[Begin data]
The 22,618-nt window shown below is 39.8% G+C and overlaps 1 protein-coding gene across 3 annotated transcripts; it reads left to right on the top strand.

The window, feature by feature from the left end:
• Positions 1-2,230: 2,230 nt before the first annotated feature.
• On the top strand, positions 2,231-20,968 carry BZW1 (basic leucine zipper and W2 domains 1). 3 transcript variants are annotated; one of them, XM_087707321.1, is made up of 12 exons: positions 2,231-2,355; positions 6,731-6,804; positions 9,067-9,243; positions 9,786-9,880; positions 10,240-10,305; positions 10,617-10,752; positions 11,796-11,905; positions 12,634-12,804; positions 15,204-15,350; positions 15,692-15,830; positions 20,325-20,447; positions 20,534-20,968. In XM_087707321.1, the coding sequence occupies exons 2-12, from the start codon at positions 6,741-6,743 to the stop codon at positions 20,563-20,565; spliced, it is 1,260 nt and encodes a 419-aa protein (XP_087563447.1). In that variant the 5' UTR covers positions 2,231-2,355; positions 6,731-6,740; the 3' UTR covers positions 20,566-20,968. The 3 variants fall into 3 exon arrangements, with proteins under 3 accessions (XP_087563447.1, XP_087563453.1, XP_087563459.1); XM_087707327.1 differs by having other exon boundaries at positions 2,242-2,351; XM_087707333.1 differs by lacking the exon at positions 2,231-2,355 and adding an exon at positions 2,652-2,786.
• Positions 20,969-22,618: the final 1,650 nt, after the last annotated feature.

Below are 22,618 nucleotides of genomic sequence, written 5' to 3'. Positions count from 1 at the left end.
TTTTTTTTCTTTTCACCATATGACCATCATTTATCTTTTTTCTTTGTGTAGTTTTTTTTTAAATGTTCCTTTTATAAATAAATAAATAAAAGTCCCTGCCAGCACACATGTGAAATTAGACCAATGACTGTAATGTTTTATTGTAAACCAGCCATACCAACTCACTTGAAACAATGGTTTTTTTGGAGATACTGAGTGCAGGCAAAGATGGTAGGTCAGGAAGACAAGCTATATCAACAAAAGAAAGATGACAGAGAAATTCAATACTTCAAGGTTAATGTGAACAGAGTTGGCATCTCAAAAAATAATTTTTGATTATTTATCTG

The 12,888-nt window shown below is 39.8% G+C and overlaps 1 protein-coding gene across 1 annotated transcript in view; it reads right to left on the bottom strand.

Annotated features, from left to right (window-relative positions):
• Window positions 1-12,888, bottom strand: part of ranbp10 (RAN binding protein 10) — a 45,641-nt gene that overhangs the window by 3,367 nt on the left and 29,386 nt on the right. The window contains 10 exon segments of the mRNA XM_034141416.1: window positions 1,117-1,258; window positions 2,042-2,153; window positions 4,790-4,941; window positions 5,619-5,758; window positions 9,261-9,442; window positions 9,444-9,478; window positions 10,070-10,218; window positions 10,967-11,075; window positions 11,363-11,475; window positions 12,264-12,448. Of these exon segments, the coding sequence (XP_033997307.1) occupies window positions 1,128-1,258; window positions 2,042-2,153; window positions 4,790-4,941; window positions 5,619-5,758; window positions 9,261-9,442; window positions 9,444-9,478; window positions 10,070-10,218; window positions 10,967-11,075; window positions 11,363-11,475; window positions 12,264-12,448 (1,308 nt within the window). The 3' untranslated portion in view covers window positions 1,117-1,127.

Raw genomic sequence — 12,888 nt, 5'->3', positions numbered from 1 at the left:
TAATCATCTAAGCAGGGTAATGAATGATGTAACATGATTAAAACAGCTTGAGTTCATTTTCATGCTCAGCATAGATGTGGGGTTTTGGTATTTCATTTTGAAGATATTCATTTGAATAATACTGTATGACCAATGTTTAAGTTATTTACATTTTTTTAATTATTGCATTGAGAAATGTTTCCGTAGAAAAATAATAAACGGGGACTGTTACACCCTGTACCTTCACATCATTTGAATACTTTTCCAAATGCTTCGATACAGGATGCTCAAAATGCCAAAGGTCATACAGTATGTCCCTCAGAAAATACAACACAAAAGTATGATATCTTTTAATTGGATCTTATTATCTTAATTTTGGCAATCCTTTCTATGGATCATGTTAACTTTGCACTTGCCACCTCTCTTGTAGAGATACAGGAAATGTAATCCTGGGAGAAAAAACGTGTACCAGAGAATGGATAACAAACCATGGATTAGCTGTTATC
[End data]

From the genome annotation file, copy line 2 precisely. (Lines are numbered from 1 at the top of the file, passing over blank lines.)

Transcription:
The window, feature by feature from the left end: